Despite an overall reduction in check usage in recent years, criminals have begun running complex operations to steal checks via the U.S. mail, which involve multiple people who target post office distribution centers, set up fake businesses and IDs to deposit stolen checks, and are employed as “walkers” trained to convince financial institution branch tellers to cash the checks, according to the AP article.

Anecdotally, two recent incidents targeting members of my family raised my own personal alarm bells when it comes to this type of fraud. After paying a home improvement contractor by check in person earlier this year, one of my uncles received an alert from his bank that someone had cashed a check originating from his account for around $30,000; since his payment to the contractor was for a much smaller amount, either his check had been doctored or his information had been stolen off the check. And just a few weeks ago, every mailbox on the street where my parents live (outside of Portland, Ore.) was opened and rummaged through (thankfully, theirs was empty at the time).

In an op-ed for the June print issue, Al Pascual, a fraud expert with TransUnion, warned credit unions about the growing risk of check fraud. “With effective new schemes, cybercriminals have found ways to make check fraud more profitable than ever – meaning preventative efforts are worth even more to credit unions and their members,” he wrote, noting a reduction in human check verification measures, fraudsters’ ability to source checks along with unlawfully obtained information about account balances and the relative ease of opening a drop account at a credit union as reasons for the uptick.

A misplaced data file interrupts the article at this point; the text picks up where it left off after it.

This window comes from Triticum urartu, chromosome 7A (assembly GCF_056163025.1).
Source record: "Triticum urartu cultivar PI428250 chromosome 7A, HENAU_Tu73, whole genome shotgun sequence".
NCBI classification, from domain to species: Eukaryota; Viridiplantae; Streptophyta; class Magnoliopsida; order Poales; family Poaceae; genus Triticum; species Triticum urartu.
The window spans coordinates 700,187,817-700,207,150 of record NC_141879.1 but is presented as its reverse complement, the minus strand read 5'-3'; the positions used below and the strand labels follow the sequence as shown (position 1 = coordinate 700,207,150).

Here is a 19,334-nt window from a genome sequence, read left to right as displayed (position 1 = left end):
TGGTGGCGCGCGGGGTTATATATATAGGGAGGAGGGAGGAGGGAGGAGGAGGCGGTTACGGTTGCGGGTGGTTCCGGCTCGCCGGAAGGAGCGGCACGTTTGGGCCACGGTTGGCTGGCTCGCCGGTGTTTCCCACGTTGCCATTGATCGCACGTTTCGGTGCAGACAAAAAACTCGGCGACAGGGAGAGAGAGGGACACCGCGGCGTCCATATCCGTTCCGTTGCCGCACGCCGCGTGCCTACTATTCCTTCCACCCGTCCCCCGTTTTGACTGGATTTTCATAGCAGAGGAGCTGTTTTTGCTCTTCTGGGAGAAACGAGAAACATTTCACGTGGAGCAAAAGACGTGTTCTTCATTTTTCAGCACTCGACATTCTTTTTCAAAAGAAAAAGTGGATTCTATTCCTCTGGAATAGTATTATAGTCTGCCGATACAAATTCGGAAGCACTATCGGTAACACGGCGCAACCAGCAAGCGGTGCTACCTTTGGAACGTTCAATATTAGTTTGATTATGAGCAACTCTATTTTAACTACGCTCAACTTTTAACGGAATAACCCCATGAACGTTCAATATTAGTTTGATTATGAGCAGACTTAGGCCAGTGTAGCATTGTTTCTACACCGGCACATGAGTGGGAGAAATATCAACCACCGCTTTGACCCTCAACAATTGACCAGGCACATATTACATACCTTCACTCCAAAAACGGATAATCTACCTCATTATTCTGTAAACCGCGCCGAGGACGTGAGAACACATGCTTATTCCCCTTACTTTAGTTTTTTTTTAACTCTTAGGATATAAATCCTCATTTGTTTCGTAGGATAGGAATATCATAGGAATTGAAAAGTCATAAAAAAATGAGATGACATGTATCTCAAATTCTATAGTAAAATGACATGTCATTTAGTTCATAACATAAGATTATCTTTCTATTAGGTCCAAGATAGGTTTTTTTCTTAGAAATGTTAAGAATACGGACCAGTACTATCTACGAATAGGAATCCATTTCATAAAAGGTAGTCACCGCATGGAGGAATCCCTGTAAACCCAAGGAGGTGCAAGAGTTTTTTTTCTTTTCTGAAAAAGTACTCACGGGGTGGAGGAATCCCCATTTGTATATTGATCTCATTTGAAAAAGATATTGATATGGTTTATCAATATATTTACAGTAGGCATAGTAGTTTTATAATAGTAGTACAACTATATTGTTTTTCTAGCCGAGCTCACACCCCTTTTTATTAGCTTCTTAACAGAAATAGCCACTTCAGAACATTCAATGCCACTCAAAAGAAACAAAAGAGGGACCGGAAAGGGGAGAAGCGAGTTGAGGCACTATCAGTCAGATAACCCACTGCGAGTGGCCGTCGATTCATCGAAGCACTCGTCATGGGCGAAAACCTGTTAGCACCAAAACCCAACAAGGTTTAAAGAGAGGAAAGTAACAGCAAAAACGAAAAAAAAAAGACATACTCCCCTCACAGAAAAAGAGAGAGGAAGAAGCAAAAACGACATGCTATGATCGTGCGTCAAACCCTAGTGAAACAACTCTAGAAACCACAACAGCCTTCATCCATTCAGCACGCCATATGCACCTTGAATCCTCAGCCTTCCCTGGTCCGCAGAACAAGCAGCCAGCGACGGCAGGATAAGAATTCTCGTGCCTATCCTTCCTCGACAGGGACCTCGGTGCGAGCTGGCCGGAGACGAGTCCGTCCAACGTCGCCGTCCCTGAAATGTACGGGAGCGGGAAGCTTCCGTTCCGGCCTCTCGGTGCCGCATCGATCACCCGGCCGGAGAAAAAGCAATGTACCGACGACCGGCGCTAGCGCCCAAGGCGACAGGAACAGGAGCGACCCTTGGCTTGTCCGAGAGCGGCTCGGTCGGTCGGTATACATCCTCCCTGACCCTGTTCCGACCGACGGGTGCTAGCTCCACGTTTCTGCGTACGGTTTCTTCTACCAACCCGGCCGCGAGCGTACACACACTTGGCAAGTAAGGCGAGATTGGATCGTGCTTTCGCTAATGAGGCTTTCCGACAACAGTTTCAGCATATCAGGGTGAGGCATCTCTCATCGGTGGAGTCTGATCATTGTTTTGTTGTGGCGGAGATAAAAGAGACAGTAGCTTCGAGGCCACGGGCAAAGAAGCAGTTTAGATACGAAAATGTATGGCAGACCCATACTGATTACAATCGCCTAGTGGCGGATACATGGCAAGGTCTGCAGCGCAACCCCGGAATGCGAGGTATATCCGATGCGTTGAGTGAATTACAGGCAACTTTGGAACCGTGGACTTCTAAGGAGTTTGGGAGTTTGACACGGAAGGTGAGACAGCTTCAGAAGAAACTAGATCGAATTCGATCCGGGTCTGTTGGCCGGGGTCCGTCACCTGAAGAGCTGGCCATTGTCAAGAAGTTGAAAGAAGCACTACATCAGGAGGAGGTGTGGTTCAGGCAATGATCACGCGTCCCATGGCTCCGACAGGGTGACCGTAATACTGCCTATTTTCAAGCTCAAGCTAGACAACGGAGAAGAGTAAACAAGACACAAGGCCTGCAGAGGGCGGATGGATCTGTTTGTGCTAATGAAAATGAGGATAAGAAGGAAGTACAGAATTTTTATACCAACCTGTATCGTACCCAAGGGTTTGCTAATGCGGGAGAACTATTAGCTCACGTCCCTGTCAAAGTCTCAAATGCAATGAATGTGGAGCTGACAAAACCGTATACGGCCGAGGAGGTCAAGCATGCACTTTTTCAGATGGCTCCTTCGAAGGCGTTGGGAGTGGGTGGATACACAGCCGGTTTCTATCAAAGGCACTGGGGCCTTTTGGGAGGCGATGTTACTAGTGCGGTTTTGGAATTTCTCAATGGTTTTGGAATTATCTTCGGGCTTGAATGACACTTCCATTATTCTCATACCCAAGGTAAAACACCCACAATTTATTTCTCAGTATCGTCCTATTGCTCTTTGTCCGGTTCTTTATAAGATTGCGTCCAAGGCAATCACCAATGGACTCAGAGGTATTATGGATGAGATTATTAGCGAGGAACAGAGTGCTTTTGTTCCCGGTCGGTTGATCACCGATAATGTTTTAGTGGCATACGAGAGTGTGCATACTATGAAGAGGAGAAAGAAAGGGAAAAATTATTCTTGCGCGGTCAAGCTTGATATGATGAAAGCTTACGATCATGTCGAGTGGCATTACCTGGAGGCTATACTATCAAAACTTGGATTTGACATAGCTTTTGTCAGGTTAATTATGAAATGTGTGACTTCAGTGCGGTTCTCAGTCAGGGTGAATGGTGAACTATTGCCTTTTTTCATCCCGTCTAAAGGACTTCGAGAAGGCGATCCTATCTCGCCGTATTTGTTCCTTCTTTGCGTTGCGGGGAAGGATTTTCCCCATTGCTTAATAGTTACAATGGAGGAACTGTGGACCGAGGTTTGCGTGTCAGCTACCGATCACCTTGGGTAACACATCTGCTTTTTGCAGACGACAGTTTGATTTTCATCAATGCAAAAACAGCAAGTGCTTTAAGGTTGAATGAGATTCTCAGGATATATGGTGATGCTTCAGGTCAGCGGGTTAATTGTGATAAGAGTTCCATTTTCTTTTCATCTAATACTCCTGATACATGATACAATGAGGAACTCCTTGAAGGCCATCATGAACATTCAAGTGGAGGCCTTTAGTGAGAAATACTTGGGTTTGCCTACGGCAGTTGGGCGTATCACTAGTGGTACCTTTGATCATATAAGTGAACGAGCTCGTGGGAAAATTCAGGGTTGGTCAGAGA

“Particularly to stay in line with digital-first challengers, credit unions have worked hard to make the account opening process simple. As a result, the identity verification standards for new accounts are typically very low, making it easy for scammers to set up drop accounts at credit unions. Then, remote deposit makes a subsequently deposited altered or forged check harder to detect,” according to Pascual.

Like cargo pants, crop tops and bucket hats, fraud appears to be following the lead of fashion trends from decades ago that we thought we were done with but have suddenly reappeared everywhere.

I bring up the resurgence of old-school check fraud not to negate from the ever-present threat of attacks carried out solely or in part on the internet. We’re reminded of those every day, the most recent being the MOVEit cyberattack that reportedly swiped millions of names, addresses and Social Security numbers belonging to residents of Oregon and Louisiana via a hack of software at those state’s transportation agencies.

But the growing trend of non-internet-based fraud is a reminder to expect the unexpected, stay on top of the latest threats and tweak your credit union’s security strategies accordingly – for example by updating employee and member educational materials to reflect the latest trends, and offering identity theft detection and recovery services.

And, if you’re thinking of retiring that annual community shred day event, now is probably not the time.

Natasha Chilingerian

Natasha Chilingerian is executive editor for CU Times. She can be reached at [email protected].